History of Deccan Plateau: The Prehistory
Few relics of prehistoric settlement on the Deccan Plateau
The earliest culture appears to date back to the second
millennium B.C., when light-complected Aryans began pushing the native
inhabitants from the Indus River valley to the south.
Many of them settled on the Deccan Plateau, where they
retained their original religion and tribal organizations.
Over the centuries, certain Aryan elements, such as Vedic
gods, made their way into the Deccan culture. The first important state to
arise on the Deccan Plateau was the Satavahanas dynasty.
The Satavahanas created a kingdom based on the superiority of the Brahmans and the political
organization of the Mauryan Empire.
Power was decentralized, with much authority given to local
Although the Satavahanas were Hindus, they granted religious
freedom to the Buddhists who controlled trade in the region.
Cities became more common under the Satavahanas, and
extensive land and sea trade routes developed, linking northern and southern
The Satavahanas kingdom lasted from the second century B.C.
to the third century A.D. It then split into smaller kingdoms that were
ruled by families who had been feudal vassals of the Satavahanas.
For nearly 1,000 years, India was divided into regional kingdoms that developed their own
cultures. On the Deccan Plateau, the Vakatakas dynasty dominated during the fourth century and played an important
role in the rise of the Gupta Empire in northern India.
Ground view of
mountains sculpted out of the Deccan Plateau
Gupta rule was considered a golden age of culture in Indian history, with great works of
literature and art produced. Other dynasties followed. The Chalukyas of Vatapi ruled the Deccan Plateau from the
sixth to the eighth centuries and fought with the Tamil powers to the south for control of trade routes.
The Rashtrakuta kingdom was founded in the Deccan by Dantidurga in 753 and ruled over the Deccan
Plateau for more than 200 years.
A sudden decline in their power enabled a vassal named Taila to overthrow them and establish the
Later Chalukya (Kalyani) kingdom around. 975. In 1190, the Chalukyas were displaced again, and the Deccan Plateau
was divided between the Hoysalas of Dvarasamudra, the Yadavas (or Sevunas) of Devagiri, and the Kakatiyas of
The various dynasties that ruled over the Deccan Plateau during the time of regional kingdoms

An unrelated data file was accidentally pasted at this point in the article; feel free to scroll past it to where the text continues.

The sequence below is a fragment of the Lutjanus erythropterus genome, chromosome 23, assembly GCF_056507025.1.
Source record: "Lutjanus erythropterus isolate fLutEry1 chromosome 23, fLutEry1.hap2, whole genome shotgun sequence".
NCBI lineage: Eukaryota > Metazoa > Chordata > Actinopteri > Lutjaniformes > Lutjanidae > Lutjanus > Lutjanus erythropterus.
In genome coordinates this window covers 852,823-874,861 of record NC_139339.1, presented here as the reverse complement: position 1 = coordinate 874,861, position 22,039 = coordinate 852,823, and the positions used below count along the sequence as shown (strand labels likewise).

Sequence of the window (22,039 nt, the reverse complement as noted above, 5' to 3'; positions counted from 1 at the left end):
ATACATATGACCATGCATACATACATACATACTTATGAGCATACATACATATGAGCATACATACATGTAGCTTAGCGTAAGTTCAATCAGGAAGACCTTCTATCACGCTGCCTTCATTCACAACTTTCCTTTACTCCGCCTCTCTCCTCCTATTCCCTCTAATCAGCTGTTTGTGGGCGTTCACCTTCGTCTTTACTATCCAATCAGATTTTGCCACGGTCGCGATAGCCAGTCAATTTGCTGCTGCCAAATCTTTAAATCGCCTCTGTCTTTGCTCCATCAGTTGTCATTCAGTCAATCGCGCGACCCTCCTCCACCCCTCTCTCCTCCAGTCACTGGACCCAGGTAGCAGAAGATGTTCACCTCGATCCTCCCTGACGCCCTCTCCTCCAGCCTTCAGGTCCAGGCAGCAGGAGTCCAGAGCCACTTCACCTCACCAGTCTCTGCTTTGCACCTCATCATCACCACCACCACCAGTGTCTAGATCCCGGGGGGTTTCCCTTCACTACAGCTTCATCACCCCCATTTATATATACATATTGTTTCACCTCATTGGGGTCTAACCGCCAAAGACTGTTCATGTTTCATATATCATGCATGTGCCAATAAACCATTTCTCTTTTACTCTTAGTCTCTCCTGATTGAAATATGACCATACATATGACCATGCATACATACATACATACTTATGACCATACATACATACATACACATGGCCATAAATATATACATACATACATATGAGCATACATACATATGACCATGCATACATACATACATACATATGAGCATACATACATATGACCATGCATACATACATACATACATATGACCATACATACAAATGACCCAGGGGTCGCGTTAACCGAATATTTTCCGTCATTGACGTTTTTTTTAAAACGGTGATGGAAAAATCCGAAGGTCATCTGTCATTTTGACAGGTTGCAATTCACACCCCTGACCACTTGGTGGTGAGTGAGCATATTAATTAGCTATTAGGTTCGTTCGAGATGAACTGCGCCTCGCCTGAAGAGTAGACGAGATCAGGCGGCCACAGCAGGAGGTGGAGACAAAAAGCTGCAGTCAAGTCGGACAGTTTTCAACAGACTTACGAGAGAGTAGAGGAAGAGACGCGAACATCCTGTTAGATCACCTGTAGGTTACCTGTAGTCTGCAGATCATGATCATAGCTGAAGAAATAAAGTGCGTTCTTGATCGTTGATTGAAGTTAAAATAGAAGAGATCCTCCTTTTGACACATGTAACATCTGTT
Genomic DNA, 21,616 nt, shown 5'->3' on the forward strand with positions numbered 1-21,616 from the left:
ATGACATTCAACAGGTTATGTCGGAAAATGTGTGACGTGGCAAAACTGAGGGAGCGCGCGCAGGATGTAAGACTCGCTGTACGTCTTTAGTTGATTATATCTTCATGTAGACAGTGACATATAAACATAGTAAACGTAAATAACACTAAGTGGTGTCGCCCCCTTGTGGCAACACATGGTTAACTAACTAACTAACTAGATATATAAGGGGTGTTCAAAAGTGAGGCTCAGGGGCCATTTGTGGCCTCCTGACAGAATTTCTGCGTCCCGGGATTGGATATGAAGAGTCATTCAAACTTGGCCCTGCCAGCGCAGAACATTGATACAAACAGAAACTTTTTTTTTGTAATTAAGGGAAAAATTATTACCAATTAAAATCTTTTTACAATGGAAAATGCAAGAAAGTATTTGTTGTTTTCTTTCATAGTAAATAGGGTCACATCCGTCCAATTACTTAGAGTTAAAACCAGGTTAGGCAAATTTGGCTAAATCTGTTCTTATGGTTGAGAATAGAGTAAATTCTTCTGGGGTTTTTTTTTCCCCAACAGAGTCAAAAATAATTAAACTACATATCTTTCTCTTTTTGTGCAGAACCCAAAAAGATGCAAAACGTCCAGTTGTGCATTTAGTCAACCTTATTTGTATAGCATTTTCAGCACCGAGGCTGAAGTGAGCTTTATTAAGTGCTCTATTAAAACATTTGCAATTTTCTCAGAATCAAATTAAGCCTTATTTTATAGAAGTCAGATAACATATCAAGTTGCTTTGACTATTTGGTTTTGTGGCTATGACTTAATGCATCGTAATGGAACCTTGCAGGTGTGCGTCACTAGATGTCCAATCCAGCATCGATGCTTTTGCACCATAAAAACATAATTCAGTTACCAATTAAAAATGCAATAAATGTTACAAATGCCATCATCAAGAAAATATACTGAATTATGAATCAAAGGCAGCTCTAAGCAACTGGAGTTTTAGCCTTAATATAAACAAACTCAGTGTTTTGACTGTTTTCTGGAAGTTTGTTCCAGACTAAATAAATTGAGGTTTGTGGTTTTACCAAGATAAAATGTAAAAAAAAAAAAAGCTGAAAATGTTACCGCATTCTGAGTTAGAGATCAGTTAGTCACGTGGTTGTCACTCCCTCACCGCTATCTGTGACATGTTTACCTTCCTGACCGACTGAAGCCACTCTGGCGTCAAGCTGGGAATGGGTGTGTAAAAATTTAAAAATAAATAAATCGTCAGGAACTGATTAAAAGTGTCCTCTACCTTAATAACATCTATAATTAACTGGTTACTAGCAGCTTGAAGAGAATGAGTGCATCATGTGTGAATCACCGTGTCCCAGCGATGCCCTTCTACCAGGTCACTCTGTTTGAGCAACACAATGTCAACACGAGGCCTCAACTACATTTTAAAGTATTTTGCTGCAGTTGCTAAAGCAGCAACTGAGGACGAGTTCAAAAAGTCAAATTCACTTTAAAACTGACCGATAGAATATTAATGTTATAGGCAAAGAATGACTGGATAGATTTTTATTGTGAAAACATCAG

were all Hindus and encouraged the spread of their faith among the people.
Their power was eventually threatened by the growth of Muslim power in northwest India. The
Delhi sultanate expanded its holdings toward the Deccan Plateau ca. 1294, when Ala ud-Din Khalji, a Turkish
officer serving the Delhi sultan, raided the Yadava territory. It was reduced to tributary status. In 1307, the
Muslims used nonpayment of tribute to overrun the entire Deccan Plateau. They formally annexed it in 1318.
The Delhi sultanate's rule was short lived, however. In 1347, the local Muslim officials
declared their independence and established a new sultanate. The Bahmani sultanate eventually extended from the
Arabian Sea to the Bay of Biscay. Although the ruling class was composed of Muslims, most local officials were
Hindu, leading to tensions between the faiths.
To staff their government, the sultans preferred to bring in trained officials from Persia
(modern-day Iran) or Asia Minor (modern-day Turkey), causing even more division among the Muslim leaders.
Provincial governors, allowed a great deal of freedom, often were tempted to revolt against the sultan.
Still, the Bahmani kingdom lasted until 1526. It developed a vibrant culture that combined
Muslim and Hindu elements. Miniature painting and architecture, for example, reached new heights under the Bahmani,
and the normal language of the kingdom included many Deccan terms.
The most important threat to the Bahmani kingdom was from Vijayanagar, a powerful Hindu state in
southern India populated by many Hindu émigrés from the Deccan Plateau who had refused to accept Muslim rule. They
became mortal enemies of the Muslims and fought eight wars against them between 1349 and 1481. Vijayanagara was
eventually defeated in 1565 at the Battle of Talikota.
The Bahmani kingdom lasted until the late 15th century. Beginning in 1460, five independent
sultanates were created from the kingdom, bringing it to an end. The new states were eventually defeated and
annexed by the Mughal Empire in the 17th century.